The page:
La PORTE — Despite being a crucial cog on La Porte's football team, Justin Forker maybe doesn't get the recognition he always deserves.
He's not in the top five on the squad for tackles. He doesn't rank high for the Slicers in rushing or receiving yards.
The senior outside linebacker and running back is simply solid in every area he plays.
Most importantly, Forker has started all year for La Porte both offensively and defensively and he's been a reliable contributor.
“The first thing that stands out is he's a fun kid to be around,” Slicers coach Jeremy Lowery said. “He's a nice, polite kid, always got a smile on his face. He's one of those kids that you can tell just truly enjoys being a part of our football team. You can't have enough of those guys. The other thing is he's a really good football player. He's not the strongest kid on our team and he's not the fastest kid on our team, but he's got a little bit of both. That combination puts us in a situation where he can't leave the field very often.”
So far this campaign, Forker is sixth on the team with 25 tackles to go along with 19 assists. He's recorded three tackles for loss, caused a pair of fumbles and added an interception.
Offensively, he's been used sparingly, rushing for 58 yards on 19 carries with a touchdown. He's caught four passes for 75 yards with a touchdown.
His impact goes well beyond his numbers, however.
At the same time, he relishes the chance to play on each side of the ball.
“I like playing defense, I like playing offense,” Forker said. “It's great playing with a team that has your back and I have their back. Playing on both sides of the field is really fun.”
In La Porte’s gritty, 14-10 sectional semifinal victory at Michigan City last week, Forker was fundamental defensively. He made some significant tackles and helped spearhead that unit.
In addition, Forker caught the game-winning, 18-yard touchdown pass from Robbie Kiner with just under four minutes left.
That helped the Slicers (3-7) prevail and punch their ticket to the sectional championship tonight against undefeated Valparaiso (10-0).
Forker's defensive performance versus the Wolves didn't go unnoticed.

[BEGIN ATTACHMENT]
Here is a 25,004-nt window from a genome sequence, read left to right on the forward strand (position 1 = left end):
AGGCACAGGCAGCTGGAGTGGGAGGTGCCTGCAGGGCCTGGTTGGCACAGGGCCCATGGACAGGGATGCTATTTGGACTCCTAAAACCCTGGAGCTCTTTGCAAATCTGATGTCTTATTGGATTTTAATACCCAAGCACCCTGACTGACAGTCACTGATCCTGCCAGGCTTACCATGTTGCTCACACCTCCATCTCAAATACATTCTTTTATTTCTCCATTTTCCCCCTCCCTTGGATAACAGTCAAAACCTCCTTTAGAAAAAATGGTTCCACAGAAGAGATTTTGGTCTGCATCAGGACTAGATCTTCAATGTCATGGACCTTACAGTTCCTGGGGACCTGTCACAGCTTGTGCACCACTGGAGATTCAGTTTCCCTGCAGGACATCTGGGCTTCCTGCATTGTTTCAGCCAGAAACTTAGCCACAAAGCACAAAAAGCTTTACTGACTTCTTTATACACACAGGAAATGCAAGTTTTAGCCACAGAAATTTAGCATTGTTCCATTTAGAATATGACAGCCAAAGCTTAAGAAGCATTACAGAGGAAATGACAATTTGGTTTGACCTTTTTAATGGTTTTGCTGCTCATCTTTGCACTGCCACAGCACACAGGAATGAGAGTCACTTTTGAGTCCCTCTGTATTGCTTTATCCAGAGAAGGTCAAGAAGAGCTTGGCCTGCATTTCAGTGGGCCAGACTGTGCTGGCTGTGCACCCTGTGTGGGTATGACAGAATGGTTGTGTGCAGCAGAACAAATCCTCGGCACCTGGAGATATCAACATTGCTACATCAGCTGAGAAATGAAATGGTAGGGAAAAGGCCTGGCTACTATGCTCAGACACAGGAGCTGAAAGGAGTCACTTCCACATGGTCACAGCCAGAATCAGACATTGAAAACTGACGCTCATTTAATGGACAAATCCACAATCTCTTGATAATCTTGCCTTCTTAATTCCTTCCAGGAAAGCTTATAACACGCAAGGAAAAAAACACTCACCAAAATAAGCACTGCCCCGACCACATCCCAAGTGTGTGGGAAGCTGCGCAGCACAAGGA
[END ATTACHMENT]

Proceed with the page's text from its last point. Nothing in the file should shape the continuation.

“Those guys have to be able to come up and be good run stoppers,” Lowery said. “But they've also got to be able to hold up in the pass game. He's a kid who's always very tuned into the game plan and what his responsibilities are. Then you combine that with some athletic ability and a nose for the football. And he's been able to get some really nice results for us.”
Forker feels like he fits in on defense more similar to a free safety 'robber' hybrid, though technically listed as an outside linebacker.
"I've just got to learn every week a new offense and learn how to adjust and make the plays," he said.
On the other side of the ball, he believes he's acclimated well to the team's flex-bone offense, which is predominantly a run-first approach.
“There's a lot of new blocks and a lot of new runs we've got to put in each week,” Forker said. “And they're difficult sometimes. It takes a lot of work to get used to them.”
Forker's early beginnings in the sport were traditional.
He followed in the footsteps of his brother Brenton Forker, who also played football at La Porte. The younger Forker started playing Pop Warner when he was 4 or 5 years old. Justin then quit the sport for a few years during sixth, eighth, ninth and 10th grades as his passion for the game wavered. But he returned prior to last season after missing it so much.
"I love it now," he said. "I'm so glad I came back."
When Forker returned, it was admittedly grueling at first. Once he got back into a groove, though, he was fine.
"It was a lot of pressure," he said. "I had to get back into the game. I had to get into shape again. I had to push harder. There were a lot of struggles, but I got through it and I'm here now."
Brenton missed his senior year after tearing his ACL, so Justin regrets not playing that season, his freshman campaign. Even though Brenton wasn't playing, the Forker brothers could have been on La Porte's team together, something they never did in high school.
"I should have played that year," Justin said. "I wish I would have."
Off the field, Forker is congenial and he's a fairly solid student, receiving mostly 'A', 'B' and 'C' grades.
After high school, he wants to be an electrician like his father, something he's aspired to since he was little. To prepare for that profession, Forker is currently in a Building Trades class and is helping build a pavilion at Luhr County Park.
In the end, Forker knows that unity and focus will be critical if the underdog Slicers want to hoist the sectional trophy tonight versus Valpo.
"We've got to stick to our keys, play as a team," he said. "If we play as a whole, we're so much better. We've got to get bodies to the ball on defense. We've got to key our blocks on offense. Just be a team."